MOORHEAD — A local nonprofit is the only agency in Minnesota using a new program to keep its clients independent and safe while helping deal with a worker shortage in the Fargo-Moorhead metro area.

Retired nurse Charlotte Jacobson is one of CCRI, Inc.'s many direct support professionals, and she spends a few hours a week working with 28-year-old Crystal Maanum, who now lives independently after living in a group setting with 24/7 supervision.

"Her self-confidence and self-esteem have improved," Jacobson explained.

Maanum is able to live on her own now because of new technology CCRI uses called Independent By Design. Staff members use an array of tools and sensors placed in a client's apartment to help ensure their safety, including an automated pillbox.

"It will automatically alert when it is their med time and you flip it over and it will dispense the meds for that time," said CCRI residential coordinator Tamara Peters.

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A system is in place to make sure clients show up for their jobs. A tool beneath their mattresses alerts the CCRI staff at the office if someone has overslept. Another sensor can be placed on a client's apartment door so staff know when the client has left for work and when they return.

"If someone works a 3 to 11 p.m. shift, we want to make sure they get home by 11:30," Peters explained. "This will verify they are getting home by the door opening."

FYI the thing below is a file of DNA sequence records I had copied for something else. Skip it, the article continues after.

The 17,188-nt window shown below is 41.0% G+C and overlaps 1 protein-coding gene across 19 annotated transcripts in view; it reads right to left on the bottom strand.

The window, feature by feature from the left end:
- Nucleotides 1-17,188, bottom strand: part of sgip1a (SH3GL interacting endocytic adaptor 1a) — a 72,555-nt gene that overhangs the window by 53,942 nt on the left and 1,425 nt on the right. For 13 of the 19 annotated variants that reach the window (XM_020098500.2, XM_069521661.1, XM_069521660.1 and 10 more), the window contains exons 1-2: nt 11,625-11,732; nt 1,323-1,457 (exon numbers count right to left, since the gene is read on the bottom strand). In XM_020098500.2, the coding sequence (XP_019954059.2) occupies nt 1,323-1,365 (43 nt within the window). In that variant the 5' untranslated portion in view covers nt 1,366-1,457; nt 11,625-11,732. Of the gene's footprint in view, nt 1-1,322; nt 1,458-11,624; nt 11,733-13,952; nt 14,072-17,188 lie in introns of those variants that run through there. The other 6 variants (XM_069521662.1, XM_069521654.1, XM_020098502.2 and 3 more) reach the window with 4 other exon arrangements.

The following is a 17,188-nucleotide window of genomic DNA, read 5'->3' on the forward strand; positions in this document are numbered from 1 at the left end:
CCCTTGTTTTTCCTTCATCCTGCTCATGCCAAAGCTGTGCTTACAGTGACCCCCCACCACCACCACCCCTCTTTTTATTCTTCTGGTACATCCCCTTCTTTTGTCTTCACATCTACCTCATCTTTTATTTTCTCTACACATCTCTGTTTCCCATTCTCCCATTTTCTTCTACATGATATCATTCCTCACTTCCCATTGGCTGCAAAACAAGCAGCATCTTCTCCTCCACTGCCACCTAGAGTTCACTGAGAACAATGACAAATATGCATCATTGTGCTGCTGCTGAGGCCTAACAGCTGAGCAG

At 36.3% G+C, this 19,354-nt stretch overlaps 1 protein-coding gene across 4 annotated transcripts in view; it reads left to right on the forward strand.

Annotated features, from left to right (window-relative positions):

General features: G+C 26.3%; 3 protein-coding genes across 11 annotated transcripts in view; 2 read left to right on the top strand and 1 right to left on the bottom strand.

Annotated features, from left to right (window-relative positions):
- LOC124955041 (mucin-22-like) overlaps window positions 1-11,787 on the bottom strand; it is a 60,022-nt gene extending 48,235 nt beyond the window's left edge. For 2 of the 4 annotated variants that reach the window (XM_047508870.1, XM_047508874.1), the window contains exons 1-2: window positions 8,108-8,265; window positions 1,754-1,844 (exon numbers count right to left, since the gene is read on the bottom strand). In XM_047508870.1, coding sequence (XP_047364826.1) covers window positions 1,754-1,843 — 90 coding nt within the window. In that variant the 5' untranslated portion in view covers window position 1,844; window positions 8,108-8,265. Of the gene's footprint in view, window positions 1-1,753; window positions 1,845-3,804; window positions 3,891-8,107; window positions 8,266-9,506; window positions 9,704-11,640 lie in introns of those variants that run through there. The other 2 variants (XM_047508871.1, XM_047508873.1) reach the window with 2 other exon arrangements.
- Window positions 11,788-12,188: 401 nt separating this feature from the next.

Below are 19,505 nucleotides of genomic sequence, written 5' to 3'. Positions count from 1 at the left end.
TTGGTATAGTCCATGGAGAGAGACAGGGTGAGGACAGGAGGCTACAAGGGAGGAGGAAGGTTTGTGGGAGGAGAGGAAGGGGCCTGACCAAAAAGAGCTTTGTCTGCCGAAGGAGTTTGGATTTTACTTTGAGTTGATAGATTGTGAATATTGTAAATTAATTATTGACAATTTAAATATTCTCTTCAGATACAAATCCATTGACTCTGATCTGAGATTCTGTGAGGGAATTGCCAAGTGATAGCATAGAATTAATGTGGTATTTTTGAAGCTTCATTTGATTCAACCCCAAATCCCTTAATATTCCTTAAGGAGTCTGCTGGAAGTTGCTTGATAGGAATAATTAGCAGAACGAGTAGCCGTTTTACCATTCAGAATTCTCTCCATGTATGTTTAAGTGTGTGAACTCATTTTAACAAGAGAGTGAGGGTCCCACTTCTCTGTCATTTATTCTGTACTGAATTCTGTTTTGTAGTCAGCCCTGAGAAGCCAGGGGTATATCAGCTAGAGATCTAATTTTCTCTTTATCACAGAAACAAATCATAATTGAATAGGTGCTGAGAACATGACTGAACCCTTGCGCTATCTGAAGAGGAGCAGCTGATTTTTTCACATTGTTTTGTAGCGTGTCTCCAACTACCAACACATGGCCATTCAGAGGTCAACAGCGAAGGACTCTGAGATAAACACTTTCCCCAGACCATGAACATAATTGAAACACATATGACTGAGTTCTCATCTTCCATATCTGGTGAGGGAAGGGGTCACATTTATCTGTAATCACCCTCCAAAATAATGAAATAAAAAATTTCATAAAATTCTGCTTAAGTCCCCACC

Direct support professional Beth Dykema is the one often alerted if the sensor is catching something important. If something needs to be checked, she gets a call about the issue.

"We have a client and we monitor his door 24 hours a day because he has short-term memory loss, and so we want to know when he is going out," Dykema explained.

CCRI employs 600 people, and finding enough workers to fill positions is tough. Automation allows clients who can live independently without 24/7 care to be safe even without a staff member around.

Sensors above a client's stove or oven alert staff if something was left on. Magnetized sensors on drawers, cabinets, the front door and windows allow fewer staff members to more effectively monitor clients.

The technology is used for a handful of clients, though others still rely on 24/7 supervision. CCRI said the technology has saved taxpayers thousands of dollars this year because fewer workers are needed for those clients being monitored by the sensors.